What to expect from China’s 2016 NPC & CPPCC Sessions
China’s top lawmakers and political advisors will convene in Beijing this week for the annual meetings of China's top legislative and consultative bodies - the People’s Political Consultative Conference (CPPCC) and National People’s Congress (NPC) - which will commence on Thursday 3rd March with the NPC meeting beginning two days after the opening of the CPPCC. Lianghui, as the two meetings are commonly known, is one of the most important annual events in the Chinese political calendar and will bring together some 5,000 delegates who will discuss and determine a host of policy matters over the next 12 days.
This year’s sessions will have special significance with the country’s legislature, the NPC, expected to endorse China’s 13th Five-Year Plan, the first under the leadership of President Xi Jinping. This far-reaching plan aims to set the nation's course for the next five years. The plan’s social, economic and political measures will have a deep impact on the business landscape, both within China and in countries that do business with China.
As the landmark event approaches, we list some of the key political, economic and social points of interest which are likely to develop throughout the sessions:
- China’s Growth Target for 2016
Last year, China struggled to reach its economic growth target of around 7%, its weakest rate in 25 years. With this in mind, China’s leadership is expected to target economic growth ranging between 6.5% and 7% this year, setting a range for the first time, a sign of the uncertainty surrounding the country’s economic prospects. The 6.5% cap reflects the minimum average rate of growth needed over the next five years to meet the party’s centenary goal of “comprehensively building a moderately prosperous society by 2021”.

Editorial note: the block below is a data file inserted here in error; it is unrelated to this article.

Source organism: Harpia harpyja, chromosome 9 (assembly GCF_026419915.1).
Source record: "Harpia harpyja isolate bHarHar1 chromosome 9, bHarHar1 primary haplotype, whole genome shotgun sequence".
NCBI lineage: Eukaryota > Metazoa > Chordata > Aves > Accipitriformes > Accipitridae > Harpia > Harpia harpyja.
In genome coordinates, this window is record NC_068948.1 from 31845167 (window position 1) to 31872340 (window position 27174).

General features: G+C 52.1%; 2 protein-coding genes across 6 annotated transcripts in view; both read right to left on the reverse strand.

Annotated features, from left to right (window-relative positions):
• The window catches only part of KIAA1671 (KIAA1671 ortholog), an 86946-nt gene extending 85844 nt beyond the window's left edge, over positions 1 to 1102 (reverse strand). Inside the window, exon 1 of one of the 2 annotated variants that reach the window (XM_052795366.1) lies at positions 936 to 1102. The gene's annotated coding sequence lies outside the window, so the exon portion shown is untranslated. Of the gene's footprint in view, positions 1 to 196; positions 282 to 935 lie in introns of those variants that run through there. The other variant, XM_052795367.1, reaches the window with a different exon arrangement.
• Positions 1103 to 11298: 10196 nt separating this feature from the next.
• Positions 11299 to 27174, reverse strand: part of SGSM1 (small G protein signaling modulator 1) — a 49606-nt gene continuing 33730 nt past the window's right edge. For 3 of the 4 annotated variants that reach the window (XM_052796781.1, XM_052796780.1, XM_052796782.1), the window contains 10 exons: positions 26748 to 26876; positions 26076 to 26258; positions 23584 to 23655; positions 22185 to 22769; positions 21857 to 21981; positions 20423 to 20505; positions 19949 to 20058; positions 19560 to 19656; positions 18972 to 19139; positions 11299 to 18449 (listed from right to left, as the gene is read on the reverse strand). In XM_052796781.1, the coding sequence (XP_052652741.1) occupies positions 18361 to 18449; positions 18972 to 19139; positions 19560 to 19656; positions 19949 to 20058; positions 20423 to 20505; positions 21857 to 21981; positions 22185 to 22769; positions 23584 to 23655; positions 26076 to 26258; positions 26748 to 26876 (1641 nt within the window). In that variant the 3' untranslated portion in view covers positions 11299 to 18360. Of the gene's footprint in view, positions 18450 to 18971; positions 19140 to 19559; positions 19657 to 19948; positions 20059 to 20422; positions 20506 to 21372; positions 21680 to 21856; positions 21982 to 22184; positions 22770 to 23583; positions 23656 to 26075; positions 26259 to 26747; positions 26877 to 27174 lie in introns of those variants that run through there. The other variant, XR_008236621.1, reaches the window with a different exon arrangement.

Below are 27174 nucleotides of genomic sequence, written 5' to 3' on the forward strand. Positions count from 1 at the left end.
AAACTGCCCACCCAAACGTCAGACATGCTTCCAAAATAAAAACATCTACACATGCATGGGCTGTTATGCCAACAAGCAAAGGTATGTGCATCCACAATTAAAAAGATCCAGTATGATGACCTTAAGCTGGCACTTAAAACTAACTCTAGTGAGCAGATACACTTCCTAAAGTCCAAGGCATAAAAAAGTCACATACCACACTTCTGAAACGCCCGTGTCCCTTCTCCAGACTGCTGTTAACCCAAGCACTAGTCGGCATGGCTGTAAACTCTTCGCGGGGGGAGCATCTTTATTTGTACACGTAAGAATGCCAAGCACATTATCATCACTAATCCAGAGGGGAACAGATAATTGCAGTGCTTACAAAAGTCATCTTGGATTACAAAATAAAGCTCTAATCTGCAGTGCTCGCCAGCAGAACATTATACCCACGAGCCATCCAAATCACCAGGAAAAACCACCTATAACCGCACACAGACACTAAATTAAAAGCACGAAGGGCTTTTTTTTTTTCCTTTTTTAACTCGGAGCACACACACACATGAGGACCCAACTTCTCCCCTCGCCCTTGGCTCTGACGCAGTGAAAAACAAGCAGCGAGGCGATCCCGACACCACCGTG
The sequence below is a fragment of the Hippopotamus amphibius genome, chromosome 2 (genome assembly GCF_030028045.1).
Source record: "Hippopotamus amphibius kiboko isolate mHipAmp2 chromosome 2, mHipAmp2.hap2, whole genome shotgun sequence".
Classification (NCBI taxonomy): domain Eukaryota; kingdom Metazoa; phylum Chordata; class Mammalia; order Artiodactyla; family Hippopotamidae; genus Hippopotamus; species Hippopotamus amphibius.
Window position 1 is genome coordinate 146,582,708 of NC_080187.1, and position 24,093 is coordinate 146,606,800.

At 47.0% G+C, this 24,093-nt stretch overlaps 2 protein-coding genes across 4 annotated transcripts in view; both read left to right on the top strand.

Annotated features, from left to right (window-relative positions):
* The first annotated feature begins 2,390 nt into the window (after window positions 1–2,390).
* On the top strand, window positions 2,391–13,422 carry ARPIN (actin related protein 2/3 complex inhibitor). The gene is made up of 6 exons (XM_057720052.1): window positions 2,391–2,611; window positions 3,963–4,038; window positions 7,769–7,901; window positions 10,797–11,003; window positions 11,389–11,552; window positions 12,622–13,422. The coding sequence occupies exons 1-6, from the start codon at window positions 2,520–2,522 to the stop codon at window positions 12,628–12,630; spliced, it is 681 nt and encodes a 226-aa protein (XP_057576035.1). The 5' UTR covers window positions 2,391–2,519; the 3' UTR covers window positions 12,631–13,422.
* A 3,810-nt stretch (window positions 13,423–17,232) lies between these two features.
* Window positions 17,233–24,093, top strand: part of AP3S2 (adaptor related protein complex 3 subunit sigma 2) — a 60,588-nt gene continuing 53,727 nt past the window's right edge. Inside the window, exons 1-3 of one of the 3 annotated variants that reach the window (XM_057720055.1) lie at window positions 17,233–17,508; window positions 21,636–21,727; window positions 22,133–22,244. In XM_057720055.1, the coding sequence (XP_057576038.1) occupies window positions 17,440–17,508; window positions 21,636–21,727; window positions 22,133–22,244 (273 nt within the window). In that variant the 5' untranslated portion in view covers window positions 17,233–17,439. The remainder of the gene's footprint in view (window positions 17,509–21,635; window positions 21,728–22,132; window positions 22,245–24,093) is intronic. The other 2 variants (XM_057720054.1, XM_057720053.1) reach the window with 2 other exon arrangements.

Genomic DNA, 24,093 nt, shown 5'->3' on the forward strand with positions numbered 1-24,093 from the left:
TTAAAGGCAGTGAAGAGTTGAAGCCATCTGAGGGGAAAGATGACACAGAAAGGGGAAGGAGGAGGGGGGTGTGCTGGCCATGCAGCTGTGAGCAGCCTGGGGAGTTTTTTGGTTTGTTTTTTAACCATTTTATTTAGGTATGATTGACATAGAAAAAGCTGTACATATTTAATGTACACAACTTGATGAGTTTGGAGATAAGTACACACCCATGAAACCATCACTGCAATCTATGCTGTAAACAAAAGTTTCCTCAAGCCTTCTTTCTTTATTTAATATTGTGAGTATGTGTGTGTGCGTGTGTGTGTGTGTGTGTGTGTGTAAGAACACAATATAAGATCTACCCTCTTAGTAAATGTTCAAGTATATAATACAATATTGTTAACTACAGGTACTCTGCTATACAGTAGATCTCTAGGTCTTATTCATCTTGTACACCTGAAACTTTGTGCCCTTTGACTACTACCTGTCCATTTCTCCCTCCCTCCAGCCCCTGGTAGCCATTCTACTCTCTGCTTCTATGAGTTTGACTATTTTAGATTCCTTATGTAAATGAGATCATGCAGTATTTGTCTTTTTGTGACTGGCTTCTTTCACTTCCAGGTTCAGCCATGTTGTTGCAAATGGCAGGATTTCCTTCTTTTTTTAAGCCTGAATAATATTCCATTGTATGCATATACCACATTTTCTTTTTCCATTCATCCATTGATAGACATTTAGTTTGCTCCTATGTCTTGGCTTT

- 13th Five-Year Plan: ‘Innovative, Coordinated, Green, Open and Shared by All’
Articulated around five key development themes - “Innovative, Coordinated, Green, Open and Shared by All” - the soon to be released 13th Five-Year Plan is expected to reaffirm the core concepts introduced last October during China’s Fifth Plenum, designed to help China achieve its 2020 economic goals. With innovation at the core of China’s overall national development, the Chinese government will look to further stimulate the private sector as well as look to its Made in China 2025 plan to help upgrade the manufacturing industry and help drive it up the global value chain.
- Supply Side Economics with Chinese Characteristics
For the past few months, President Xi has been urging supply side economic reforms in order to rebalance China’s slowing economy. While the slogans have been catchy, not many details have emerged on how they will look to achieve these reforms beyond sweeping generalizations about raising productivity and spurring growth. China watchers will be following lianghui closely for concrete signs of a real turnaround in policy which would help China rebalance the economy and liberate itself from its excess capacity in areas which include heavy industry sectors.
- Financial Reform
In 2016 so far, with Chinese stocks taking a further battering, capital outflow levels at record highs and the yuan showing no sign of strengthening in the long term against the US dollar only increases the pressure on China’s leadership to alleviate market concerns through sound policy making and implementation. One issue to keep an eye on is that China’s 13th Five-Year Plan may look to target 2020 as the date for yuan convertibility on the capital account, marking a major shift from the current system of quota-controlled cross-border flows, with far-reaching implications for China and the world.